How does carnitine get back into the intermembrane space?
CT also translocates it back.
What does impairment of the Carnitine cycle result in? Symptoms?
Impaired utilization of long chain fatty acids for E prodctn
-Muscle cramps
-Severe weakness -> death
What did Knoops experiment demonstrate?
-Even and odd # FA undergo different oxidation mechanisms
-Oxidation occurs in 2-C incrmts from B-carbon end.
What does B-oxidation accomplish in broad terms?
Converts aliphatic carbon chain to acetylated units that can be sent to TCA
What is the B-oxidation process?
Reverse of synthesis
What are the steps of B-oxid?
1. Oxidation - make doub bond
2. Hydration - make alcohol
3. Oxidation - make ketone
4. Cleave AcylCoA -> AcCoA
What are the enzymes involved in beta oxidation?
Family of AcylCoA Dehydrogenases
What is the main thing to remember about AcylCoA dehydrogenases?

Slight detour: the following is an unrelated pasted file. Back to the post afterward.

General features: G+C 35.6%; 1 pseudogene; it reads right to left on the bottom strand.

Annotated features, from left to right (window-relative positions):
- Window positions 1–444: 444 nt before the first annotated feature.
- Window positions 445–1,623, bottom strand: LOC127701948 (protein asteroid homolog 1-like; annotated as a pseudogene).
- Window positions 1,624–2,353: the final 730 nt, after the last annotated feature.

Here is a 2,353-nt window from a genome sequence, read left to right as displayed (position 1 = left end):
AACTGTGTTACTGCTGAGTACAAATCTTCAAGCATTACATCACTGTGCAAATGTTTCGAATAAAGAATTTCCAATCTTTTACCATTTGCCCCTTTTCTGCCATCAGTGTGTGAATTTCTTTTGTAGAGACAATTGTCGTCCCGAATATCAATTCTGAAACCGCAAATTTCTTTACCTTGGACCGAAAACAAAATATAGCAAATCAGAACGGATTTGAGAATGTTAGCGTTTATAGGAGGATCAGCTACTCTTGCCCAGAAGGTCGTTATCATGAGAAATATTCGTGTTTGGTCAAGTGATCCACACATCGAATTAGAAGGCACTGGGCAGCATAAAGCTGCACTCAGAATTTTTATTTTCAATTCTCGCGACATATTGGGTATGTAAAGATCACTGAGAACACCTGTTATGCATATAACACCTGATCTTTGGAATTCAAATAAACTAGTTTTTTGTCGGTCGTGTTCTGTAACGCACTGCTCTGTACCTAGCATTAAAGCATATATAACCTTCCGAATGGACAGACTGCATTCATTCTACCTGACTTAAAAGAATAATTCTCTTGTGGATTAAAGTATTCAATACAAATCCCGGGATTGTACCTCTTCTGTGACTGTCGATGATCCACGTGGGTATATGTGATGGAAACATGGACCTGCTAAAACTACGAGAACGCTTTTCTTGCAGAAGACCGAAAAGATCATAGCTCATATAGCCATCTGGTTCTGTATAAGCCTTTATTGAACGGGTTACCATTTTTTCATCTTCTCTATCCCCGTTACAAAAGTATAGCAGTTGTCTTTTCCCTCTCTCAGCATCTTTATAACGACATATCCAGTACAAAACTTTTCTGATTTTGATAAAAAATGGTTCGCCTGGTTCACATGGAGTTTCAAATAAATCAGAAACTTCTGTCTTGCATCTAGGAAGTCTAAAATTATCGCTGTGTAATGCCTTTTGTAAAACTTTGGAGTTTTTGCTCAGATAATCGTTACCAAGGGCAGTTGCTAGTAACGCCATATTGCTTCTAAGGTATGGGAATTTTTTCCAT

-All are Flavoproteins with FAD as a prosthetic group!!
What is the consequence of B-oxidation enzymes having FAD as a prostethic group?
They donate the electrons from oxidation directly to ETC!!! (via ETF)
What TCA reaction is b-oxidation comparable to?
Succinate dehydrogenase - also donates 2 e- directly to FADH2 to ETC.
What complex in ETC gets these electrons?
Complex II - hence not as much energy as for NADH, but still some.
What is the most common inherited Acyl-CoA dehydrogenase deficiency?
What are the symptoms of MCAD?
-Coma after fasting >12 hrs
What enzyme catalyzes the hydration of the double bond created by oxidation step 1?
Enoyl CoA hydratase
What does Enoyl CoA hydratase produce?
B-hydroxyacyl CoA - this is the molecule with an OH on the beta carbon that can be BETA OXIDIZED
What catalyzes step 3 of beta oxidation?
Beta-hydroxyacyl CoA dehydrogenase
2 important points about B-hydroxyacyl CoA dehydrog:
1. Only recognizes L-isomer of b-hydroxyacyl CoA
2. Makes NADH to give right to ETC
What enzyme catalyzes the last step of beta oxidation?
What does the entire b-oxidtn process culminate in?
Thiolytic cleavg of Acetoacetyl-CoA to make 2 AcCoA
So what is the net yield of b-oxidation of Palmitoyl CoA?
8 AcCoA
7 H+
How is AcCoA used for energy in